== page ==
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BMCC TPAC Behind the Scenes During The Tribeca Film Festival

April 15, 2016

The John Zuccotti Theater at BMCC (Theater One) was calm the afternoon of April 15. But in less than two hours, actor-comedian Chris Rock took the stage with director JJ Abrams­—“Star Wars: The Force Awakens”—where Abrams made headlines as he offered hints about the next Star Wars production.

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The Tribeca Talks Q&A was one of 20 scheduled events set to happen at the Tribeca Performing Arts Center at Borough of Manhattan Community College (BMCC/CUNY), all part of the 15th Annual Tribeca Film Festival running from April 13-24.

"This is my eleventh year as technical director for the facility during the festival," said Mark Goodloe, Technical Director at the Tribeca Performing Arts Center. Goodloe and other BMCC staff work closely with production management company Good Sense and Company to make the event run smooth. Workers from the International Alliance of Theatrical Stage Employees Local One (Local One), handle most of the sound, lighting, and rigging. The Projectionist Union (Local 306) handles all of the projection work.

It takes around six weeks of planning and preparation to get TPAC ready for the festival according to Chris De Luca, Good Sense & Company production manager.

“We call all the vendors, make sure the red carpet is ready. A lot of moving parts have to be organized,” said De Luca.

The story behind the red carpet

A few days before the paparazzi, directors and movie stars arrive, designers from Flemington's Department Store transform the BMCC courtyard into a large semi-circular red carpet covered by specially designed white tents from another company, Parties to Go or PTG.

Steel crowd control barriers square off the holding areas for the press, called the press pen. One spot is for paparazzi, another for print and also T.V. and video.

Rubenstein Communications, the PR firm that does the event's press places signs on the barriers alerting celebrities what reporter or outlet is in that particular holding area.

Transforming TPAC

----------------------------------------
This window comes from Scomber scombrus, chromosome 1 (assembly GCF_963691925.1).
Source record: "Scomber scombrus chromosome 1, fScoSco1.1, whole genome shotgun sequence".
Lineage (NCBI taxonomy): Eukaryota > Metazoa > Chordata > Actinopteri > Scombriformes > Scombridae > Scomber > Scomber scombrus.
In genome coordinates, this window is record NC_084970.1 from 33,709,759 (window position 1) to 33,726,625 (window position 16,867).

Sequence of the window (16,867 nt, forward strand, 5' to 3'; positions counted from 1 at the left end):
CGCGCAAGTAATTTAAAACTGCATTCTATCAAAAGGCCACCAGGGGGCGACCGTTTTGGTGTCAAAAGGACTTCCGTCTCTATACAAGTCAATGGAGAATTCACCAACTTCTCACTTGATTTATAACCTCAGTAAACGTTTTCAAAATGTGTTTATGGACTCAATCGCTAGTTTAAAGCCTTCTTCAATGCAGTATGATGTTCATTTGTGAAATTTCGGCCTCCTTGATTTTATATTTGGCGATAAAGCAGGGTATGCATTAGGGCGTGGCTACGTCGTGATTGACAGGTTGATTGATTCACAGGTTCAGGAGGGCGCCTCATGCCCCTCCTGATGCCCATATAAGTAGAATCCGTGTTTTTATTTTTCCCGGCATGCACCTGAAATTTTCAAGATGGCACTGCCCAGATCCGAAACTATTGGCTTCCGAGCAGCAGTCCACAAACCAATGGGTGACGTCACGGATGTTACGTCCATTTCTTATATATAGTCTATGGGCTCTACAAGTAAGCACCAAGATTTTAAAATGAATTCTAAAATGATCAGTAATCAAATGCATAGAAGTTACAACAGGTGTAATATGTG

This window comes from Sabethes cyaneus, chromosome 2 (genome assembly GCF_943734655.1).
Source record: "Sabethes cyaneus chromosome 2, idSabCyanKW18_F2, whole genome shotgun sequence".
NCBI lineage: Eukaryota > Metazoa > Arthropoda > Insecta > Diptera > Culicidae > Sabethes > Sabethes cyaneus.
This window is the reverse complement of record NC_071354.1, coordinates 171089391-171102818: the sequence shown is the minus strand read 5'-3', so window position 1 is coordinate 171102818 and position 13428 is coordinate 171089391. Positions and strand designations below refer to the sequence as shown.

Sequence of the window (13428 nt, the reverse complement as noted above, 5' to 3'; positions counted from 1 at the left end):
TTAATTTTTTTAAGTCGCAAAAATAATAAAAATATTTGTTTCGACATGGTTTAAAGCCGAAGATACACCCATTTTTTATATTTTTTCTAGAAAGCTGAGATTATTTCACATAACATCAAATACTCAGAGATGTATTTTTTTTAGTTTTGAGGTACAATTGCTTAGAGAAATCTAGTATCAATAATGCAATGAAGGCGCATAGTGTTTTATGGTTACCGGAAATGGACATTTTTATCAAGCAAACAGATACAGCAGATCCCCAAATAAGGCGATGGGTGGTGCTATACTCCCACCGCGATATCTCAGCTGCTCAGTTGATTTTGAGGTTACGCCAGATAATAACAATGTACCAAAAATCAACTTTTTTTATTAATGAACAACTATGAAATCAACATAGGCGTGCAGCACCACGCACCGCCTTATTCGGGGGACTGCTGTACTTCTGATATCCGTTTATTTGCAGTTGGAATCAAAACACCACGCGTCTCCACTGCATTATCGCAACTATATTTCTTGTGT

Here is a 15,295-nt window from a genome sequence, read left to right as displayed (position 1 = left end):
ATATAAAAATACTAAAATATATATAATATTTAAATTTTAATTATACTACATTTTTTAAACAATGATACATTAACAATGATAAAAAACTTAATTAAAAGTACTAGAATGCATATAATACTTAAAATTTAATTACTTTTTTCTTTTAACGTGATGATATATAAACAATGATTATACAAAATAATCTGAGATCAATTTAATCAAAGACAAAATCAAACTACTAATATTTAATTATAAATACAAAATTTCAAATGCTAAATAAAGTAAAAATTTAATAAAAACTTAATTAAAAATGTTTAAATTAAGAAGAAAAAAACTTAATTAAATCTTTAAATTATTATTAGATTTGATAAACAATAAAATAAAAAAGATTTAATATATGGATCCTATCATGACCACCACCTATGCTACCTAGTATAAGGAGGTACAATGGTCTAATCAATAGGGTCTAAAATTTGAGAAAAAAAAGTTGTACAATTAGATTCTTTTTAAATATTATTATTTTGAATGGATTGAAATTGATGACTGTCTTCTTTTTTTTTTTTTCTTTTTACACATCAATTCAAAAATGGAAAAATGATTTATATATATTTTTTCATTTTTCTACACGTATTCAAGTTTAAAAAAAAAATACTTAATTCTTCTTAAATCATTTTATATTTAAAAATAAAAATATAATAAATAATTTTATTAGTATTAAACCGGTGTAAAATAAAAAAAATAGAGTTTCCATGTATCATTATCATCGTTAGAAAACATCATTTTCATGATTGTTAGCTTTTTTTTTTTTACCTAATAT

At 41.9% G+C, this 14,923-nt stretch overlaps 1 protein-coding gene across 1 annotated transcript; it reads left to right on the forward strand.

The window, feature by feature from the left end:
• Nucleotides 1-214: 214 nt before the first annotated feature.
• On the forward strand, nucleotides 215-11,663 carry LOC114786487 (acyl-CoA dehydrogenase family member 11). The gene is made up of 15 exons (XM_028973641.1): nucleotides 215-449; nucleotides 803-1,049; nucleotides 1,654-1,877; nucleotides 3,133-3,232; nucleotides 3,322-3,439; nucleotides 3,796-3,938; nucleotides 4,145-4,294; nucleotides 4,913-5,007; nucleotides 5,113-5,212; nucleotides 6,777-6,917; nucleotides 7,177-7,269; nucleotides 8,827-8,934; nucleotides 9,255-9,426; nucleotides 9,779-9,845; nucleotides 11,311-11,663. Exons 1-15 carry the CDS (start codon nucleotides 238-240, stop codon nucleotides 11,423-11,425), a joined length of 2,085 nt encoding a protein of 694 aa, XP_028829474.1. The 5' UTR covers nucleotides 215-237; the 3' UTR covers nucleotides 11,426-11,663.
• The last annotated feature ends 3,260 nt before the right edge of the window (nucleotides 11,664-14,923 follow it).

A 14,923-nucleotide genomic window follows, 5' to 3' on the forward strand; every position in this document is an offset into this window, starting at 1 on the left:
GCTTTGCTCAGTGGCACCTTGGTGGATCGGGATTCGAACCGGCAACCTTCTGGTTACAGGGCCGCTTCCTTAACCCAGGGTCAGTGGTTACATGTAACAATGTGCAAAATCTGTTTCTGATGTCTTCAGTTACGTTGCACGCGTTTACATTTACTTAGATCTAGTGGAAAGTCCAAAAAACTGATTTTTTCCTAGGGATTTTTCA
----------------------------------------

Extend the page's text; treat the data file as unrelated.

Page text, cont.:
Theater preparation includes a visit from a specialized Dolby Digital technician who gives the theater's existing surround sound system its annual tune up. On Theater One’s stage, Local One workers hoist up even more speakers including large woofers, subwoofers and bass.

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In front of the speakers, they install a large film screen.

"That screen has millions of microscopic holes that allows sound from the speakers to pass through to the audience," said Goodloe.

On the other side of the Theater sits the projection booth where two enormous Barco projectors take up most of the space. There is also playback equipment, a lighting console and a Dolby sound processor.

"The director steps on stage, introduces his film, says, ‘Enjoy the show,’ then the projectionist and the Dolby technician spring into action," said Goodloe.

Measures for security

Up until four years ago, the festival used a combination of digital andtraditional film projectors. First-time screenings were often high security events, said Goodloe.

"I've seen films arrive with security guards. When ‘The Avengers’ premiered at the Tribeca Film Festival in 2012, it arrived with a security guard, and it left with a security guard," said Goodloe.

Now we’re in the digital age of film, so there is a secured code that unlocks the film out of the deck on a computer. The studio codes a particular film so it can only be shown a select number of time or even justthat one time, said Goodloe.

Security is also an issue for celebrities themselves, Goodloe says. Earlier that day, he had done a walkthrough of TPAC with Oprah Winfrey's personal security detail.

"They come to BMCC and check out the red carpet. They look to see if there's a private entrance to the green room and they meet with BMCC's security director," said Goodloe who adds there are three levels of security at the festival.

Theater ushers get seating charts from TPAC Senior House Manager, Charles Davis before each screening.

Davis said it has been a thrill for both him and his staff to be a part of the festival for 15 years. The festival's audience is eager and there is no doubting they want to be there, Davis said. He adds that it’s unique for a community college to play host to such a thriving high-profile artistic event.

"This an exciting time for the audience, to see all these new-up-and-coming directors and actors, this is exciting for BMCC, this is what New York City is about!"

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